* Indoor pool, rink, gym, community space, classes
      * Coffee shops to enjoy a warm drink with friends
      * Volunteer opportunities for almost every interest.
      * Youth groups. I believe Youth ConneXion is starting a new program and resuming it’s lounge drop-ins.

    2. Why should we build them basketball courts, build them skateboard parks, and give them somewhere to hang out an be social. Why can’t they find other things to do . Like getting a job, being a positive person in their community and not destroying things. Why not offer the community something and maybe the community will give back…

      I found things to do when I was young and none of them included damaging other peoples properties.

      1. We should we have recreational facilities in this city? Are you seriously asking that?

        Good for you that you found things to do. But do we want to solve the problem or sit here and self-righteously tell teenagers they should behave like us.

  2. I grew up in stittsville and it wasn’t exciting. That doesn’t mean I was wondering the streets and causing harm to people or property. I was taught that it was wrong to do such things. Besides that, kanata is just a hop, skip and a jump down the road. The skate park is a 10 minute drive away, as well as a 100 other activities. Get on a bus, get on a bike or get in your skateboard and get moving! There is no excuse for vandalism. Period. Let’s try to get the police to patrol more or have a more active neighbourhood watch system. This is an issue that the community must work on together. Get the MP involved. Find a solution instead of just waiting for a solution to fall into our laps.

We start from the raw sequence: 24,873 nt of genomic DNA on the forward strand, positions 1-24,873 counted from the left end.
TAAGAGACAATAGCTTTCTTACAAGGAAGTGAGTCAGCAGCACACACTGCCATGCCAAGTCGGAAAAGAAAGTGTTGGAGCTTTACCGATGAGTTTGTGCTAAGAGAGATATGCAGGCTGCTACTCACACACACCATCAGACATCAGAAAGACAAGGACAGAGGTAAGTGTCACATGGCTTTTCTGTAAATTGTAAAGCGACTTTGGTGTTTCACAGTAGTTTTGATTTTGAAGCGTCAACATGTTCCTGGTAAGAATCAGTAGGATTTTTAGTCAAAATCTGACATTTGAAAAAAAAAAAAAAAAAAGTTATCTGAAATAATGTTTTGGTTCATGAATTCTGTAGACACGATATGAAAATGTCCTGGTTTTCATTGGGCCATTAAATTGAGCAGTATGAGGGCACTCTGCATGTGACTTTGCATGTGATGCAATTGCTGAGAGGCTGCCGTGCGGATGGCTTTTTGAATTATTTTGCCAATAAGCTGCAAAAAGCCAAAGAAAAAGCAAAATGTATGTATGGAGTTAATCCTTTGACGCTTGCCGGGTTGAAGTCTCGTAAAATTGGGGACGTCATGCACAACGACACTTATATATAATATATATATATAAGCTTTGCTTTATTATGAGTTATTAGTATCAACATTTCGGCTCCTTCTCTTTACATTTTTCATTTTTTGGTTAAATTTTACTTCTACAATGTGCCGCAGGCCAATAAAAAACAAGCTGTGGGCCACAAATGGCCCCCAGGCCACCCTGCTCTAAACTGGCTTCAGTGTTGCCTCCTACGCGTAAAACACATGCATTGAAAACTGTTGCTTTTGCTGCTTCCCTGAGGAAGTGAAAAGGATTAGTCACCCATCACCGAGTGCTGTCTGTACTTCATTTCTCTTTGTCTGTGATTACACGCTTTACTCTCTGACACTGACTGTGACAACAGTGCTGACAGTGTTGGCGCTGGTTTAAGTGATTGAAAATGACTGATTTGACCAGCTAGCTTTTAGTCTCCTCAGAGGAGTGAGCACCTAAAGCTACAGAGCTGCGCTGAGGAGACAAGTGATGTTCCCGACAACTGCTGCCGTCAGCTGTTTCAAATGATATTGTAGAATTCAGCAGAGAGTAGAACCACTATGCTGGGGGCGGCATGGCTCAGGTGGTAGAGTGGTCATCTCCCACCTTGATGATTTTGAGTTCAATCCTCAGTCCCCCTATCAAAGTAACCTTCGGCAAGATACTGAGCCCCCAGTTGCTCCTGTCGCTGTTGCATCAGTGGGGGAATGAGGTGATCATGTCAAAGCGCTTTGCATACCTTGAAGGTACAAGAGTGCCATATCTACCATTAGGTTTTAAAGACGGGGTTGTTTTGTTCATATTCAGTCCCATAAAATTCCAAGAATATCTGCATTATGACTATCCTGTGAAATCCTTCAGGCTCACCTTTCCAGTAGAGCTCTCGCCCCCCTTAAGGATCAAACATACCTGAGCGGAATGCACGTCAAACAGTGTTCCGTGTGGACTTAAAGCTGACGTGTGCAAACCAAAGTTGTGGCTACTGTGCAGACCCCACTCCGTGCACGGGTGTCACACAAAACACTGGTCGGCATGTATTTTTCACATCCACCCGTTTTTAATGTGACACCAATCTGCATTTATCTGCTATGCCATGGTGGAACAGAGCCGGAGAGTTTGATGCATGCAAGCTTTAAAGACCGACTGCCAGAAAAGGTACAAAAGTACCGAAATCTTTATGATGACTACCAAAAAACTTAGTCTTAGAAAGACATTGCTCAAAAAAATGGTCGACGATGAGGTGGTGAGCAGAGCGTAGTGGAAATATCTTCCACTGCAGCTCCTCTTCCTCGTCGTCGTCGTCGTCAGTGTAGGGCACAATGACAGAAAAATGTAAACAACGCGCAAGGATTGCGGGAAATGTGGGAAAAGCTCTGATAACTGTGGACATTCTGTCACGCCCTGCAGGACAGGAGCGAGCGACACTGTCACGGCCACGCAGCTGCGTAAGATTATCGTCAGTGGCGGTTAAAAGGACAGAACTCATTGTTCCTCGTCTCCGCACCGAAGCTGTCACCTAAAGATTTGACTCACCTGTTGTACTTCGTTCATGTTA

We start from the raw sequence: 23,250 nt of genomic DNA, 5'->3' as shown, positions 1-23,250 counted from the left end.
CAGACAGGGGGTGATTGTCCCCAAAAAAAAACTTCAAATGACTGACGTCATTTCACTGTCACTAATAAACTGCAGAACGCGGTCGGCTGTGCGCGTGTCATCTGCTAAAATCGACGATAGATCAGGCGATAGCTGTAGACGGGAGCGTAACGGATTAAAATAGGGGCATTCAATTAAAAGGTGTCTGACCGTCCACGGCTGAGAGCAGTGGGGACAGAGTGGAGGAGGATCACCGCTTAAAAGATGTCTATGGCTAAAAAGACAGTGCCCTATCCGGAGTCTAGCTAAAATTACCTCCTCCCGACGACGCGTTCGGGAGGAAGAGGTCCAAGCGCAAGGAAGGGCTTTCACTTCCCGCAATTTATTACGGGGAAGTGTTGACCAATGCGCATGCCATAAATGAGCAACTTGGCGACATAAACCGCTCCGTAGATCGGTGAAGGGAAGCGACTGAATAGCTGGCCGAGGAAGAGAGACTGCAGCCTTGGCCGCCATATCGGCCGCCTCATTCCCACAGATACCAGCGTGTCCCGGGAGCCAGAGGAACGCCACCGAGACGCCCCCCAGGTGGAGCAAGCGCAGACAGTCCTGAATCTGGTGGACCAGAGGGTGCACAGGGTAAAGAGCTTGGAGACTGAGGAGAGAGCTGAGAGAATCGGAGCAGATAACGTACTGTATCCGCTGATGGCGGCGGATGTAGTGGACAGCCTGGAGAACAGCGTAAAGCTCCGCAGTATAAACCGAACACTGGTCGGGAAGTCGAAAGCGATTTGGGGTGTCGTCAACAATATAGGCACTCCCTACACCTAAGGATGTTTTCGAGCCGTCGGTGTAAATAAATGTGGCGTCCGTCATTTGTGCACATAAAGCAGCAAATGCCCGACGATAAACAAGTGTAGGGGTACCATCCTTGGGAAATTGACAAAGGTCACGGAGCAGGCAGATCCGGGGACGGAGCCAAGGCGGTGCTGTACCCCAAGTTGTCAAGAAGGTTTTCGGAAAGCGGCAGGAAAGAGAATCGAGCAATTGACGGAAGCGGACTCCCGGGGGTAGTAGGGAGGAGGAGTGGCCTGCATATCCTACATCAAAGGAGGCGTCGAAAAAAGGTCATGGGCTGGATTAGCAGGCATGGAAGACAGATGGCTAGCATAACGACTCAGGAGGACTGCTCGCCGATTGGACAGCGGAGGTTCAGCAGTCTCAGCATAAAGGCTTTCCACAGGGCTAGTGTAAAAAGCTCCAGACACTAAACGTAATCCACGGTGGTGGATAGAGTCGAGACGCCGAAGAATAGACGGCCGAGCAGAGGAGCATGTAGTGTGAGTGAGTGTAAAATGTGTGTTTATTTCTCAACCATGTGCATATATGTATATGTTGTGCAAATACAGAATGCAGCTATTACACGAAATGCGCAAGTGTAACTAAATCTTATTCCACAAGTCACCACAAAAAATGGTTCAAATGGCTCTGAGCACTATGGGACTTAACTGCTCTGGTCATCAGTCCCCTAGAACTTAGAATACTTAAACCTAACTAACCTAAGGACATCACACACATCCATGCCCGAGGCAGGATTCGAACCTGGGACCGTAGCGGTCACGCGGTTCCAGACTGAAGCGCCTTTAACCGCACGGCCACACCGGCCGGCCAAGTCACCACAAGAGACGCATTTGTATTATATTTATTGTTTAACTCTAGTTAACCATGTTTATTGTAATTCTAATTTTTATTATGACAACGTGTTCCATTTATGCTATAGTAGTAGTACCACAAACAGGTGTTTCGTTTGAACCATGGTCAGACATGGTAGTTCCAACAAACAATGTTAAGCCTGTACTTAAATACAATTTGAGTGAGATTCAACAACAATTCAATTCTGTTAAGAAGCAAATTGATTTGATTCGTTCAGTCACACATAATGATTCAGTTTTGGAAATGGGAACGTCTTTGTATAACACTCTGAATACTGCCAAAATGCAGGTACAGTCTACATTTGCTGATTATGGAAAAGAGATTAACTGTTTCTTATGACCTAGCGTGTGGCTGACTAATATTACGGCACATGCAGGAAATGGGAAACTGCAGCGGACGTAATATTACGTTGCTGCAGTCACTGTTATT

3. What proof do we have that it is teenagers doing this, other than a group of unruly boys who refuse to move off the road for cars?

    Maybe we should be looking at how to address the issue rather than blaming it on a particular cohert

  4. We didn’t have skateboard parks, basketball courts, dances and such supplied by the city (yes I grew up in Ottawa) and myself and my friends didn’t go around and break into cars, vandalize property and other destructive activities. It’s called being accountable for your actions. How about hang out a friend’s house, bike ride, have a game of baseball, hang out at local parks (you can do this without being destructive). We have to stop hand holding and babying teenagers. They know right from wrong. Stittsville does have baseball diamonds, a skateboard park at GRC, basketball nets at certain parks; I can think of two on West Ridge alone. Make them be accountable. If and when they are caught I hope they get charged.

  5. There’s a lot of self-righteous handwaving going on here. “I didn’t act that way? Why should they?” They shouldn’t. So maybe we should ask them how to solve the problem instead of being (myself included) guilty of armchair quarterbacking.